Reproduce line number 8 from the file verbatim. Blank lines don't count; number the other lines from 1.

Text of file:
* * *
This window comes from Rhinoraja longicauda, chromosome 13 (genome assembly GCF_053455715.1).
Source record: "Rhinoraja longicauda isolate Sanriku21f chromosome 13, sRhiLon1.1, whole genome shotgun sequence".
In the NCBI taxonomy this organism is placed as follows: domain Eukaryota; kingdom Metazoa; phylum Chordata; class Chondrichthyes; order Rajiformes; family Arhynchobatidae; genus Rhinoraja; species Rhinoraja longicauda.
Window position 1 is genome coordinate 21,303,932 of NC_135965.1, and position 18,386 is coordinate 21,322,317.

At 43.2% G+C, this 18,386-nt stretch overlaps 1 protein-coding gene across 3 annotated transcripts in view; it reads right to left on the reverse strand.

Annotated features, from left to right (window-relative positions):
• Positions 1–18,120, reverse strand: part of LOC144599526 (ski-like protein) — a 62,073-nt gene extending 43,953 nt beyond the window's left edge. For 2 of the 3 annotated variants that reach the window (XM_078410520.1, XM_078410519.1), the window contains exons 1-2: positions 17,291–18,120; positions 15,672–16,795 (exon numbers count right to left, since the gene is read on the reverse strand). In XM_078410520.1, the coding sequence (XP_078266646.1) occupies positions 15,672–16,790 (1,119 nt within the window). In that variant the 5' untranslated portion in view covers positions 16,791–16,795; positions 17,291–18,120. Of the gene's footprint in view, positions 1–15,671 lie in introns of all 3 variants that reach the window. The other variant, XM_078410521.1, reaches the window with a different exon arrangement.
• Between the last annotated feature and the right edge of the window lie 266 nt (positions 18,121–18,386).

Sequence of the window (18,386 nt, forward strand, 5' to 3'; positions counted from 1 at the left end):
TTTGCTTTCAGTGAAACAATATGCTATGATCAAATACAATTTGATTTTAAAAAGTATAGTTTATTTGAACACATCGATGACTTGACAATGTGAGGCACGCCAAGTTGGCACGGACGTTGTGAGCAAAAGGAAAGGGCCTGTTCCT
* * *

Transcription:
• Between the last annotated feature and the right edge of the window lie 266 nt (positions 18,121–18,386).